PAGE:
Maggie’s brief exile ends when the river floods. Having struggled through the waters in a boat to find Tom at the old mill, she sets out with him to rescue Lucy Deane and her family. In a brief tender moment, the brother and sister are reconciled from all past differences. When their boat capsizes, the two drown in an embrace, thus giving the book its Biblical epigraph, “In death they were not divided.”
Review: The Mill on the Floss is funny and moving and philosophical. Eliot does so many different things well; she's witty and detached, and then she writes a love scene that makes your knees go wobbly. She was something of an independent thinker for her time, and caused a scandal by eloping with a married man, something she spent a long time considering. It's sort of a novel about adultery without actually being about adultery. It feels very modern and unflinching, the more so because George Eliot actually spent much of her adult life in a happy but socially-isolating relationship out of wedlock. In the mill on the floss, the characters do not produce humor through witty or amusing remarks, but all the same cause laughter in others. George Eliot's comic characters talk with utmost seriousness about household linen, furniture etc. George Eliot was interested in moral choices and in how to live a 'good' life. She often shows how one mistake can influence the whole course of a life. This book is ultimately about how Maggie Tulliver craves the acceptance of her brother, Tom, but never receives it.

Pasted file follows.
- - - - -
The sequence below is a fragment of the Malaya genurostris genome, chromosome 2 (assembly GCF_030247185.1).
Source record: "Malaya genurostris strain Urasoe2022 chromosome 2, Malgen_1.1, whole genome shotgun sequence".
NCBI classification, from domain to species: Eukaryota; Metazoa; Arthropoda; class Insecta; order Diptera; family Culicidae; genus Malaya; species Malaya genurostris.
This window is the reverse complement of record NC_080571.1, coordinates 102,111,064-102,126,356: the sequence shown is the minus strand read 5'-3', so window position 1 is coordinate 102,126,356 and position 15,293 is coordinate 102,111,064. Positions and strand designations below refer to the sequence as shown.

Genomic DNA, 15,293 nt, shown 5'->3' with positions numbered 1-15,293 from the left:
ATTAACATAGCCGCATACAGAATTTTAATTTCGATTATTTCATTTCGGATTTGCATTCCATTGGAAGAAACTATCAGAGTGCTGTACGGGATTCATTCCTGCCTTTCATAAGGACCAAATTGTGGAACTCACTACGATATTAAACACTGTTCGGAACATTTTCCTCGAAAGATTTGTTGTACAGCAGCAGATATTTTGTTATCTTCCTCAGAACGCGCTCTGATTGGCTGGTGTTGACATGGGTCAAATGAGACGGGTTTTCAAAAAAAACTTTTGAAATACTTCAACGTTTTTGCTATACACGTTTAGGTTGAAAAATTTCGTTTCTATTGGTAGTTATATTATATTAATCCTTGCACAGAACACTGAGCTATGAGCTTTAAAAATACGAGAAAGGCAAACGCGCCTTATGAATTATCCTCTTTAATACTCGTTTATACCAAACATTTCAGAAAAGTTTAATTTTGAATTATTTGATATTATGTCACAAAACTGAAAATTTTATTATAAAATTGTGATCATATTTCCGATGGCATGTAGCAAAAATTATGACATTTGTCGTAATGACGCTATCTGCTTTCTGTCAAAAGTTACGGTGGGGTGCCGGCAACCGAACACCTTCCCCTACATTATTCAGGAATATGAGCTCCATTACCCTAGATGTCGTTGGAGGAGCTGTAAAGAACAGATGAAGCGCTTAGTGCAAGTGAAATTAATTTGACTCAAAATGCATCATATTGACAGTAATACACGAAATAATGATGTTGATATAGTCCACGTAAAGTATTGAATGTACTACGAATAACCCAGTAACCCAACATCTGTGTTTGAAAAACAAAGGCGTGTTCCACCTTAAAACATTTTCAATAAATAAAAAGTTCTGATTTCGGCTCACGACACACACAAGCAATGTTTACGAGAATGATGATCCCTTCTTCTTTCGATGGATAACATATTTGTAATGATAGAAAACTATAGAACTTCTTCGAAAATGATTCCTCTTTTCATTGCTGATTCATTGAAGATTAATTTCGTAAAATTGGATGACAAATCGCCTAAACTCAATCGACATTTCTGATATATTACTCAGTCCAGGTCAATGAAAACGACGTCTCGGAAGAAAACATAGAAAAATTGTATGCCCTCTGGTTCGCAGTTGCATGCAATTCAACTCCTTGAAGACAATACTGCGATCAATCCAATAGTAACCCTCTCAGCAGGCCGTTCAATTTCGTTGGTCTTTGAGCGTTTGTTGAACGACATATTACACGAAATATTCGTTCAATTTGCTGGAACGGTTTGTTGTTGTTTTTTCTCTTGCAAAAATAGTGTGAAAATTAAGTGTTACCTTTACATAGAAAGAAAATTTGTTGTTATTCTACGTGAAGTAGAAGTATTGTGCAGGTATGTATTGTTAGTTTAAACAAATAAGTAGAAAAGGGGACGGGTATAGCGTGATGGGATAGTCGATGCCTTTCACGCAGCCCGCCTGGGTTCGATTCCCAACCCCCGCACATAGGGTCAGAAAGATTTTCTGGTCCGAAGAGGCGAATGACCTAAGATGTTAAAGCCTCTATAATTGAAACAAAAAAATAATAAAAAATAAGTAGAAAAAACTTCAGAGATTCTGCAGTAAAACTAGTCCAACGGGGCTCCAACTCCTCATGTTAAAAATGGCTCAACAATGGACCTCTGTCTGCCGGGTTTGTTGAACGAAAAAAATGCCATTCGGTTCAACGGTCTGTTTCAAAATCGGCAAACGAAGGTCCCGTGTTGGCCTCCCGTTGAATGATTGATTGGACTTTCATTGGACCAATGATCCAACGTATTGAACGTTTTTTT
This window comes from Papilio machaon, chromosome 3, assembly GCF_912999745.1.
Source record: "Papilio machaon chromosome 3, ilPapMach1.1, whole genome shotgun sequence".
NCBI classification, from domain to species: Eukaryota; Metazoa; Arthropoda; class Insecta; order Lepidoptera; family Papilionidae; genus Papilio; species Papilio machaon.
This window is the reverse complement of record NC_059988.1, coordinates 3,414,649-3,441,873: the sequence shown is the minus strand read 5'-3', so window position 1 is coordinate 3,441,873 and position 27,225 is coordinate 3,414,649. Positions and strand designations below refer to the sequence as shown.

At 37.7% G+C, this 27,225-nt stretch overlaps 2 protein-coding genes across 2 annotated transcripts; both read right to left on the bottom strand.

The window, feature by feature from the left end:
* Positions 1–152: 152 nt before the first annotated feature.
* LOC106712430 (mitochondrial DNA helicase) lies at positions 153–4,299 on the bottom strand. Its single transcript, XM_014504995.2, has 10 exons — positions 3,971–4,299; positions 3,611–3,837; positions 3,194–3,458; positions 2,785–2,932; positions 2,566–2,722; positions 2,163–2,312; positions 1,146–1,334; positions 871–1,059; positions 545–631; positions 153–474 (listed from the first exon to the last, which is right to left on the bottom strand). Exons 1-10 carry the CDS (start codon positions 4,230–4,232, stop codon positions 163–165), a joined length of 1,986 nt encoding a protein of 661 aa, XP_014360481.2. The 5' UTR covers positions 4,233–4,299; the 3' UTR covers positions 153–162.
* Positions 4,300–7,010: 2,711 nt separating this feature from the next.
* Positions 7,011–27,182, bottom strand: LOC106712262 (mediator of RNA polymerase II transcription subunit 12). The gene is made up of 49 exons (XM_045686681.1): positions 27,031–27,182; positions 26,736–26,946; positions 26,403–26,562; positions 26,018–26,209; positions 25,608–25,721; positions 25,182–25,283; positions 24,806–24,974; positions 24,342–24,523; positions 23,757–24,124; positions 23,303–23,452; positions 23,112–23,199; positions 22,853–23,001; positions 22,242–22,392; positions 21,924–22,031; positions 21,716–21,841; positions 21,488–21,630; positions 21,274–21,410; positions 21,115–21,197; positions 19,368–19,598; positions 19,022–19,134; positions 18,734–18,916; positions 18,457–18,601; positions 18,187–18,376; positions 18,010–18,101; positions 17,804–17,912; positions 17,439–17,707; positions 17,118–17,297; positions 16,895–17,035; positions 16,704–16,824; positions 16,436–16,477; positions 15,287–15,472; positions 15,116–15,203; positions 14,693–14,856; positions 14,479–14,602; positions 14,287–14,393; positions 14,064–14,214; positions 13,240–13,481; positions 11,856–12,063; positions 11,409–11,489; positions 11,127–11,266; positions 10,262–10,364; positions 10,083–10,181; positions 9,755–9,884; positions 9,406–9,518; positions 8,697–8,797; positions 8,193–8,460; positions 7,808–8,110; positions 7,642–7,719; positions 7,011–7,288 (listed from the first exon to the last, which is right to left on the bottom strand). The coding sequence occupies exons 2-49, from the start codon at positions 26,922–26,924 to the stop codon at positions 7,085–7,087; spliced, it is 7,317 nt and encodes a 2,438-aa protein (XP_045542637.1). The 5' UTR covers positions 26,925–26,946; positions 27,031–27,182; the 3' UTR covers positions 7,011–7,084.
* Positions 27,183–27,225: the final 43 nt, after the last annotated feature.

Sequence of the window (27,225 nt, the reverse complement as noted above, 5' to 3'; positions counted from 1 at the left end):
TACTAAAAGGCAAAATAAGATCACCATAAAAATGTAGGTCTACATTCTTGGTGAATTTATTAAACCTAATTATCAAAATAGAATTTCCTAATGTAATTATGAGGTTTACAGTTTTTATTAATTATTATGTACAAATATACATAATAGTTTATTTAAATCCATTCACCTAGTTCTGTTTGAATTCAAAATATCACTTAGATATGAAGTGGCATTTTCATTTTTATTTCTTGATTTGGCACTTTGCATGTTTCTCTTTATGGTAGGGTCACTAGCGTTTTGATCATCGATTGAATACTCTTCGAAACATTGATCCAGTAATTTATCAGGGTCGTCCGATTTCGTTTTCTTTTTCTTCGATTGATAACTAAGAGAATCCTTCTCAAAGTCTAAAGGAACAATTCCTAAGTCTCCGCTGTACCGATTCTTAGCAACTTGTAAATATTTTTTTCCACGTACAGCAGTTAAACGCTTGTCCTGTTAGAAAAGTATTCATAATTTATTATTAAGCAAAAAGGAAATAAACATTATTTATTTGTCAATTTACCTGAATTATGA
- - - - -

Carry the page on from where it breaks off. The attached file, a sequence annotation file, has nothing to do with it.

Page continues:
Opening Line: “A wide plain with a broadening floss hurries on between its green banks to the sea and the loving tide rushing to meet it checks it’s passage with an impetuous embrace.”
Closing Line: “The tomb bore the names of Tom and Maggie Tulliver, and below the names, it was written, ‘In their death they were not divided’.”
Quotes: "I should like to know what is the proper function of women, if it is not to make reasons for husbands to stay at home, and still stronger reasons for bachelors to go out."
“If boys and men are to be welded together in the glow of transient feeling, they must be made of metal that will mix, else they inevitably fall asunder when the heat dies out.”
Rating: Very Good.